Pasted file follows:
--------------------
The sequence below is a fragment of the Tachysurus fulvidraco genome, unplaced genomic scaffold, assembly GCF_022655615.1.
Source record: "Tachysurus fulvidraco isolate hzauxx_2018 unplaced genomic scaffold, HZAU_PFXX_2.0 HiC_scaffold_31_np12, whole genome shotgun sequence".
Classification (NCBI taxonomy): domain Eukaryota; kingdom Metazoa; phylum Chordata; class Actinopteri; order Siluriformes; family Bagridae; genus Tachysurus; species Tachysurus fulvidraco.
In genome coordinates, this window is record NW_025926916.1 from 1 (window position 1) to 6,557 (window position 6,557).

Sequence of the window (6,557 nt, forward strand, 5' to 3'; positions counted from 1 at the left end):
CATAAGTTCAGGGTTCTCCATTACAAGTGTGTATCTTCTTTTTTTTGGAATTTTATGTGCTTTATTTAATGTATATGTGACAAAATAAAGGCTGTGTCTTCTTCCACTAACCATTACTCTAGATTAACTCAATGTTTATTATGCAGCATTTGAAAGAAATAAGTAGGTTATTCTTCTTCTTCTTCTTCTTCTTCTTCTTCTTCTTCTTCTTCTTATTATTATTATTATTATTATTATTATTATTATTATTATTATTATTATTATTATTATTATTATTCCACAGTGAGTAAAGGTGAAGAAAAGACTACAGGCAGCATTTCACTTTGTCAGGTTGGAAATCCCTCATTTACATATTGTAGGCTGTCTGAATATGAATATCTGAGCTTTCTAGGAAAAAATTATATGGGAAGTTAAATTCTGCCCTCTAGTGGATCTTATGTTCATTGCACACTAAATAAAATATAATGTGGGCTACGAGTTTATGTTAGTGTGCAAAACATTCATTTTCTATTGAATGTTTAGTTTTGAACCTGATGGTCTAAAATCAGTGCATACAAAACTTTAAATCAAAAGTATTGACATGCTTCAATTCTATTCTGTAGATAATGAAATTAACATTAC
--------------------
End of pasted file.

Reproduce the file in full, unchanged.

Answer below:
The sequence below is a fragment of the Tachysurus fulvidraco genome, unplaced genomic scaffold, assembly GCF_022655615.1.
Source record: "Tachysurus fulvidraco isolate hzauxx_2018 unplaced genomic scaffold, HZAU_PFXX_2.0 HiC_scaffold_31_np12, whole genome shotgun sequence".
Classification (NCBI taxonomy): domain Eukaryota; kingdom Metazoa; phylum Chordata; class Actinopteri; order Siluriformes; family Bagridae; genus Tachysurus; species Tachysurus fulvidraco.
In genome coordinates, this window is record NW_025926916.1 from 1 (window position 1) to 6,557 (window position 6,557).

Sequence of the window (6,557 nt, forward strand, 5' to 3'; positions counted from 1 at the left end):
CATAAGTTCAGGGTTCTCCATTACAAGTGTGTATCTTCTTTTTTTTGGAATTTTATGTGCTTTATTTAATGTATATGTGACAAAATAAAGGCTGTGTCTTCTTCCACTAACCATTACTCTAGATTAACTCAATGTTTATTATGCAGCATTTGAAAGAAATAAGTAGGTTATTCTTCTTCTTCTTCTTCTTCTTCTTCTTCTTCTTCTTCTTCTTATTATTATTATTATTATTATTATTATTATTATTATTATTATTATTATTATTATTATTATTATTCCACAGTGAGTAAAGGTGAAGAAAAGACTACAGGCAGCATTTCACTTTGTCAGGTTGGAAATCCCTCATTTACATATTGTAGGCTGTCTGAATATGAATATCTGAGCTTTCTAGGAAAAAATTATATGGGAAGTTAAATTCTGCCCTCTAGTGGATCTTATGTTCATTGCACACTAAATAAAATATAATGTGGGCTACGAGTTTATGTTAGTGTGCAAAACATTCATTTTCTATTGAATGTTTAGTTTTGAACCTGATGGTCTAAAATCAGTGCATACAAAACTTTAAATCAAAAGTATTGACATGCTTCAATTCTATTCTGTAGATAATGAAATTAACATTAC